EELGRASS AND OYSTERS

Determining Whether Native Eelgrass and Pacific Oysters Synergistically Enhance Their Environments

Researchers assess whether Zostera marina and Crassostrea gigas are potential partners in a changing ocean.

Principal Investigator

Carolyn Friedman, University of Washington, School of Aquatic and Fishery Sciences

Co-Principal Investigators

Meg Chadsey, University of Washington, Washington Sea Grant

Colleen Burge, University of Maryland Baltimore County

Drew Harvell, Cornell university

Brady Blake, Washington Department of Fish and Wildlife

Project

Eelgrass wasting disease (EGWD), which may be caused by the pathogen Labyrinthula zosterae, negatively affects eelgrass beds along the West Coast. In the Pacific Northwest, eelgrass and shellfish cultures often grow in the same place. This project focuses on a potential benefit of co-culture: filtration services of oysters to improve the health of eelgrass beds, potentially reduce pathogen loads, and improve local water quality. Different strains of Labyrinthula were analyzed for virulence and responses under different conditions (i.e. temperature, pH, and shellfish presence) were considered. The results will provide the shellfish industry, tribes, resource managers, and the public with key diagnostic and genomic resources that will promote sustainable shellfish culture in Washington State.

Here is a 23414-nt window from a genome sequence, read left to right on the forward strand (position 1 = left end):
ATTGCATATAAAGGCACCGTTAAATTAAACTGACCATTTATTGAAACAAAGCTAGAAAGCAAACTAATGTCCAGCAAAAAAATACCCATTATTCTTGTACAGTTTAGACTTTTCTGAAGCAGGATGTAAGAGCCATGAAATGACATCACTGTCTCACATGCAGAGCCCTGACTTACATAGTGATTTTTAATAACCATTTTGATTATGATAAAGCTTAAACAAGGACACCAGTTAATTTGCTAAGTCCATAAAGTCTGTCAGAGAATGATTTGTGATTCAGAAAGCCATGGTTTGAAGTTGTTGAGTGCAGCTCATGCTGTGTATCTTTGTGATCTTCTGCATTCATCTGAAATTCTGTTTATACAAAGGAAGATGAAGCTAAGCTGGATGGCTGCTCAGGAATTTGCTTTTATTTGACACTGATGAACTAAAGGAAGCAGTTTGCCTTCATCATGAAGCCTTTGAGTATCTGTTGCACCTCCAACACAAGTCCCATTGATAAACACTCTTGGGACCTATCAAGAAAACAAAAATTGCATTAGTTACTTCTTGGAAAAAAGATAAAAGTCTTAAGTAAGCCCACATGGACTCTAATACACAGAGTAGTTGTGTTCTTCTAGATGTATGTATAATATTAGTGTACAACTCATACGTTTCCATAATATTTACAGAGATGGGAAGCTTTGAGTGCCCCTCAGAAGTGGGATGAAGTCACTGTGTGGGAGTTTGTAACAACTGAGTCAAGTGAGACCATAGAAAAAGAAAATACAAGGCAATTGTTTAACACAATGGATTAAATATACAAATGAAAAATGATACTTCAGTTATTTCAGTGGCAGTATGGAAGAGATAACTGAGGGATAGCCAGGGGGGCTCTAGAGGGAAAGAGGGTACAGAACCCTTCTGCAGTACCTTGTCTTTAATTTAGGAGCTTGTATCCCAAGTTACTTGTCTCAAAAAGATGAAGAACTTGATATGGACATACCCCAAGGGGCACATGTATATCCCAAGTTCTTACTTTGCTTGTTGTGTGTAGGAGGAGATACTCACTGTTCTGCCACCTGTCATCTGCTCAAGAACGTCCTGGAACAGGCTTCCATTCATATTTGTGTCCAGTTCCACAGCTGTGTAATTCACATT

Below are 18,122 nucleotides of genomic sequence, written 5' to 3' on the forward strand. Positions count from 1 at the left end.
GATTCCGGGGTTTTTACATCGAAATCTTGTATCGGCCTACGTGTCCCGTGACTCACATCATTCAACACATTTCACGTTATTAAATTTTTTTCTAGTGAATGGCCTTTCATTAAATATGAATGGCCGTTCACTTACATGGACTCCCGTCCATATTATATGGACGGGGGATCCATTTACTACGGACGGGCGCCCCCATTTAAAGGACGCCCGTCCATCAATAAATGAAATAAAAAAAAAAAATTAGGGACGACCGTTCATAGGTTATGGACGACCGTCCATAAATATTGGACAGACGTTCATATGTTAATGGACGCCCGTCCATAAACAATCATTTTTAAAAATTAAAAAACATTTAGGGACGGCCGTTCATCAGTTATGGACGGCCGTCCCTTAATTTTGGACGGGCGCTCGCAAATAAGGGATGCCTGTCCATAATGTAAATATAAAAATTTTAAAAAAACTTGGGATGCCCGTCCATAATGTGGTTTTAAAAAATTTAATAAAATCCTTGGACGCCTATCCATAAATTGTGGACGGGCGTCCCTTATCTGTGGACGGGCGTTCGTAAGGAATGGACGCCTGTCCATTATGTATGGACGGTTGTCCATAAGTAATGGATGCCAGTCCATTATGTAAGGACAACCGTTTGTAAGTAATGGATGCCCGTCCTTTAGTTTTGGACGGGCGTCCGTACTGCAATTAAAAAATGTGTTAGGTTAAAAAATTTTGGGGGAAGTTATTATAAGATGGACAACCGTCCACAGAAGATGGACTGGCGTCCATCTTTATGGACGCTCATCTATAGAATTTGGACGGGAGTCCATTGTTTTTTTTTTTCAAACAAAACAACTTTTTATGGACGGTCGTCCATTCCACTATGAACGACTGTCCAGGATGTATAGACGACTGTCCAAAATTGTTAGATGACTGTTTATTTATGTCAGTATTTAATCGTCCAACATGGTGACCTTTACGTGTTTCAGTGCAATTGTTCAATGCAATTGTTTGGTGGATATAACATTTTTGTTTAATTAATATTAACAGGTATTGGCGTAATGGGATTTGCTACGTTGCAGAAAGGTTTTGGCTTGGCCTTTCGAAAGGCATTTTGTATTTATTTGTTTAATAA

Research Updates

Background

Eelgrass plays a critical role in Washington’s marine ecosystems, as eelgrass beds stabilize shorelines and provide food, shelter and habitat for organisms, including juvenile salmon and herring. However, eelgrass is declining in many areas of the state, and eelgrass wasting disease (EGWD)—caused by the pathogen Labyrinthula zosterae—is a possible culprit. Washington Sea Grant-funded researchers began an investigation on the threat of EGWD to local eelgrass, how this threat may change with warmer and acidified waters, and whether shellfish living within eelgrass beds could help mitigate the situation.

Results Thus Far

Of the 14 Labyrinthula strains investigated, 4 did not produce signs of EGWD, 3 resulted in low-to-moderate infections, and 7 produced severe infections evidenced by widespread tissue damage. The researchers discovered that an individual eelgrass does not need to be in contact with another individual in order to spread the disease, suggesting the pathogen can spread through the water column. Temperature makes a difference: widespread infections occurred more quickly at 15 than at 7.5 degrees Celsius. The surveys showed EGWD prevalence levels exceeded 65 percent at all but one of the 10 sites, indicating widespread, high levels of the disease in Washington.